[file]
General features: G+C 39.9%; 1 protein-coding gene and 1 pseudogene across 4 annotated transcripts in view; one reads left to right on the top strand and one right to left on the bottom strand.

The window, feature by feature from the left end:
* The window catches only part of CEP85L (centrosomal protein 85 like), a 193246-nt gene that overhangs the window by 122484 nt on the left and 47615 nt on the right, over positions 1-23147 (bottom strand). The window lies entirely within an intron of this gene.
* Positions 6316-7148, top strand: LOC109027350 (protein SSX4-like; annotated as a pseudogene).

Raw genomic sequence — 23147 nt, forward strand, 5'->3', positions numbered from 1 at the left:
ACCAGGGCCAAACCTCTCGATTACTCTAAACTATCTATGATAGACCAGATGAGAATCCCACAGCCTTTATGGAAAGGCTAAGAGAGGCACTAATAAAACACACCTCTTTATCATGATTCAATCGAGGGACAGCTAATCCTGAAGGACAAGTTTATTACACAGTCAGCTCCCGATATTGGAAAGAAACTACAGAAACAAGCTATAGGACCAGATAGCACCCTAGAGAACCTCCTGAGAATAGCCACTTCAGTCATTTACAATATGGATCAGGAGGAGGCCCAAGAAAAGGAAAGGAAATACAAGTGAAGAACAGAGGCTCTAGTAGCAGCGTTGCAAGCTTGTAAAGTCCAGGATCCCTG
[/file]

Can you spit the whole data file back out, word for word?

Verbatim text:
General features: G+C 39.9%; 1 protein-coding gene and 1 pseudogene across 4 annotated transcripts in view; one reads left to right on the top strand and one right to left on the bottom strand.

The window, feature by feature from the left end:
* The window catches only part of CEP85L (centrosomal protein 85 like), a 193246-nt gene that overhangs the window by 122484 nt on the left and 47615 nt on the right, over positions 1-23147 (bottom strand). The window lies entirely within an intron of this gene.
* Positions 6316-7148, top strand: LOC109027350 (protein SSX4-like; annotated as a pseudogene).

Raw genomic sequence — 23147 nt, forward strand, 5'->3', positions numbered from 1 at the left:
ACCAGGGCCAAACCTCTCGATTACTCTAAACTATCTATGATAGACCAGATGAGAATCCCACAGCCTTTATGGAAAGGCTAAGAGAGGCACTAATAAAACACACCTCTTTATCATGATTCAATCGAGGGACAGCTAATCCTGAAGGACAAGTTTATTACACAGTCAGCTCCCGATATTGGAAAGAAACTACAGAAACAAGCTATAGGACCAGATAGCACCCTAGAGAACCTCCTGAGAATAGCCACTTCAGTCATTTACAATATGGATCAGGAGGAGGCCCAAGAAAAGGAAAGGAAATACAAGTGAAGAACAGAGGCTCTAGTAGCAGCGTTGCAAGCTTGTAAAGTCCAGGATCCCTG